To scale a freelance digital marketing team, you'll often dive into different areas to see where you can best fit to get clients results. For me, one of those fits involved B2B lead generation.

As I began to understand the hiring for B2B lead generation, I quickly realized how hard it is. The good news is by reading through profiles, you can find that gem. For me, that gem came on a job post asking for a freelancer to respond to LinkedIn messages.

I noticed this person had experience in SaaS, business development, and customer success. The chances are because of her background in customer success and biz dev., she knew good English. Moreover, her background in SaaS meant she knew more technical terms, which would help because I work mostly with clients who have software companies.

Because of her background in technology, she was quick to learn HubSpot and the marketing automation setup I implement for clients. The downside is she cost twice as much as everyone else who applied, but it didn't matter because the upside was so much bigger. That included knowing that this was a person who could eventually replace me on client calls. Maybe even handle a client entirely by herself. It's rare to find those people. Once you do, you better keep them close.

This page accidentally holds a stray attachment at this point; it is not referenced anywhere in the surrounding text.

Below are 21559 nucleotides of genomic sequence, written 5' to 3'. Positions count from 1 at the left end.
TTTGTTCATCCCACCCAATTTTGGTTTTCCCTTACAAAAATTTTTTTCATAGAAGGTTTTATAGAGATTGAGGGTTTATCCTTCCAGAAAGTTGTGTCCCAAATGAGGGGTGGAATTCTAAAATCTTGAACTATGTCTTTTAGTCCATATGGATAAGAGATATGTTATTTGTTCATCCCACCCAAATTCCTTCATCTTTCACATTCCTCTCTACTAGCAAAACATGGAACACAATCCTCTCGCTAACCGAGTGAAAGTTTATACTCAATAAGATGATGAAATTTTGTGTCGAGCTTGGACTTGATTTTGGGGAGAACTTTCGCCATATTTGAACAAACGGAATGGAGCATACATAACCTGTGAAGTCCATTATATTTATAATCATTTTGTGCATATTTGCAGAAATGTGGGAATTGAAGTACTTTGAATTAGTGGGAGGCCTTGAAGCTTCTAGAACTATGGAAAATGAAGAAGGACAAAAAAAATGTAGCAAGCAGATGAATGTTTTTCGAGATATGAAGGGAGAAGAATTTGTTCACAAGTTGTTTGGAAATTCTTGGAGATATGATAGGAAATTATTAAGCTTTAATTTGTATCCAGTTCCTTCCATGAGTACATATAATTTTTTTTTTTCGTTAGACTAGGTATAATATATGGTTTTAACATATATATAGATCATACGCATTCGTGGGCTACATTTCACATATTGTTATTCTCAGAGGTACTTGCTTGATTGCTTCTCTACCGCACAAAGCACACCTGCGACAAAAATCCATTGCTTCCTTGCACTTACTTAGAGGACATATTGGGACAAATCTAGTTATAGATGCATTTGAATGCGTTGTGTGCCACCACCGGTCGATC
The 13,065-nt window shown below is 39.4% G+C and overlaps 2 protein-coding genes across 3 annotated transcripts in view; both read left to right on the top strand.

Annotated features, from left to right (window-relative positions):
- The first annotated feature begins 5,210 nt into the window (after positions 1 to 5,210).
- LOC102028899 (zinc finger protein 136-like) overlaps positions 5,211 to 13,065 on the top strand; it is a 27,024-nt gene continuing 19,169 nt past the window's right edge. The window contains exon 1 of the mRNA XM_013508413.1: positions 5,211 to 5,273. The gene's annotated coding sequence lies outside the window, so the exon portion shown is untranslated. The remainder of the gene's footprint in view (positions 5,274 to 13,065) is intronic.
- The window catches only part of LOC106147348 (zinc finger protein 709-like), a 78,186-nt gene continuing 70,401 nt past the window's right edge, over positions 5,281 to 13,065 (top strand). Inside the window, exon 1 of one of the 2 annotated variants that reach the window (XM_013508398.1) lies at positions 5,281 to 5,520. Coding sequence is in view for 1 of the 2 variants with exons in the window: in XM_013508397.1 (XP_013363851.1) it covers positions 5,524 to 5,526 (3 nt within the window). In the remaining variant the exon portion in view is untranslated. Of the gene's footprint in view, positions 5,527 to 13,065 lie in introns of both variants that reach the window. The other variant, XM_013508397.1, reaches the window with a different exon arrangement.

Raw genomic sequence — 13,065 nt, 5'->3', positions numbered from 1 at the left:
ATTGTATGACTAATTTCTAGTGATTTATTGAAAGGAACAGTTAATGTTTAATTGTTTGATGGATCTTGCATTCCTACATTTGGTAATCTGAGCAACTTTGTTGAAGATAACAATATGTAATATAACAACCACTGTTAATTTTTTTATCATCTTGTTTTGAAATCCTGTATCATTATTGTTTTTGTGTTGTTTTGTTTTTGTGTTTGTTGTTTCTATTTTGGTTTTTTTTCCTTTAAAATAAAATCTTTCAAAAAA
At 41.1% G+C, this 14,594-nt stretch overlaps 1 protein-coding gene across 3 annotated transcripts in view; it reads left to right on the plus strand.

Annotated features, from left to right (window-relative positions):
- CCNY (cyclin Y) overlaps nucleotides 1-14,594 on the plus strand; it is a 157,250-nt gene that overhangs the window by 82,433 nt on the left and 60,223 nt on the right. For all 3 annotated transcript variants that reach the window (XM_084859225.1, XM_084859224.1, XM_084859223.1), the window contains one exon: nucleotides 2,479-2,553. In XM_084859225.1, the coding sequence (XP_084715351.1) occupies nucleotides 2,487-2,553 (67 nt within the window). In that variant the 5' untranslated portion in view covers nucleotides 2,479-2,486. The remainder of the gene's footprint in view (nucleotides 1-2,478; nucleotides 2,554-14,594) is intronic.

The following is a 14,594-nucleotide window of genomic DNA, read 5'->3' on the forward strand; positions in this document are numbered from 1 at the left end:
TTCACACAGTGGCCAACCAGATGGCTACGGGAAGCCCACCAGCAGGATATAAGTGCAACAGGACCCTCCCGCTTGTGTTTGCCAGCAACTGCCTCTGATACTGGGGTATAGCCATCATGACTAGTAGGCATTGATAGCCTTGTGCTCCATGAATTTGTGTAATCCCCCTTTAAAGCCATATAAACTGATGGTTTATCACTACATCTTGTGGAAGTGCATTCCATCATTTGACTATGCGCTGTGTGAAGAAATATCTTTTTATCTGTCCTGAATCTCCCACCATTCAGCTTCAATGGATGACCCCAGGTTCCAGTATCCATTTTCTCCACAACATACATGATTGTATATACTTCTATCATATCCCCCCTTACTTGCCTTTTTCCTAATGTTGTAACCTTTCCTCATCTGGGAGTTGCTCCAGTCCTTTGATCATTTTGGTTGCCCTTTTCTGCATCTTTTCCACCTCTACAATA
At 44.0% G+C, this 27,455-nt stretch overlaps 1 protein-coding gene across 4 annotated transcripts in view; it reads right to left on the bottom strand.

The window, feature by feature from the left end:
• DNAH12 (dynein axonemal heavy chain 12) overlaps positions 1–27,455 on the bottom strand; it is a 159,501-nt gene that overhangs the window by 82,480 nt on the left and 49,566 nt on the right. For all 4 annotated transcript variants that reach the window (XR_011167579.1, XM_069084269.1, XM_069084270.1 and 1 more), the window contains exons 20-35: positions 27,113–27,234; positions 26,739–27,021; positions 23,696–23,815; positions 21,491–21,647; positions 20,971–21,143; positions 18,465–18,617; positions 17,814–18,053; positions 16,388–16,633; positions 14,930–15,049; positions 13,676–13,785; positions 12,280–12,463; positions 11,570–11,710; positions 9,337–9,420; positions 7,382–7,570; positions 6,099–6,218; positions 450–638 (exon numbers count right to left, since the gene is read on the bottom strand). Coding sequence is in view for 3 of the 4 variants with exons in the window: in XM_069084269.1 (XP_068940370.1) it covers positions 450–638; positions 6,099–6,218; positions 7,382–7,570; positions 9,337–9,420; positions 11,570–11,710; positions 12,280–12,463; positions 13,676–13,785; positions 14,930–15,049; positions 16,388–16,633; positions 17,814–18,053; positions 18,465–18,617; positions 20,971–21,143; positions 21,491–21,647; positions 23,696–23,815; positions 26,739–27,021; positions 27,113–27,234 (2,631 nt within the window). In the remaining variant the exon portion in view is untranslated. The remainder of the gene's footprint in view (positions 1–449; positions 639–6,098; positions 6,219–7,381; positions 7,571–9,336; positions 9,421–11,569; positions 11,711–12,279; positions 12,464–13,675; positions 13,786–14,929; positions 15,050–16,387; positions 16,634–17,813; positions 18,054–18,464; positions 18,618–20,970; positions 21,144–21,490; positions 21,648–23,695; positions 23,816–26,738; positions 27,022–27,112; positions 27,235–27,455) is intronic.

Once the freelancer does an excellent job with one client, sometimes you just need to say, "Do the same process for John as you're doing for Jason." That's when your work has been officially handed-off.

To give her a head start in understanding the B2B lead generation process and automation, I documented it in a book for her to read. Then I launched the book on Product Hunt which gave me the clients to provide her with. That's what I call a "strong ecosystem play."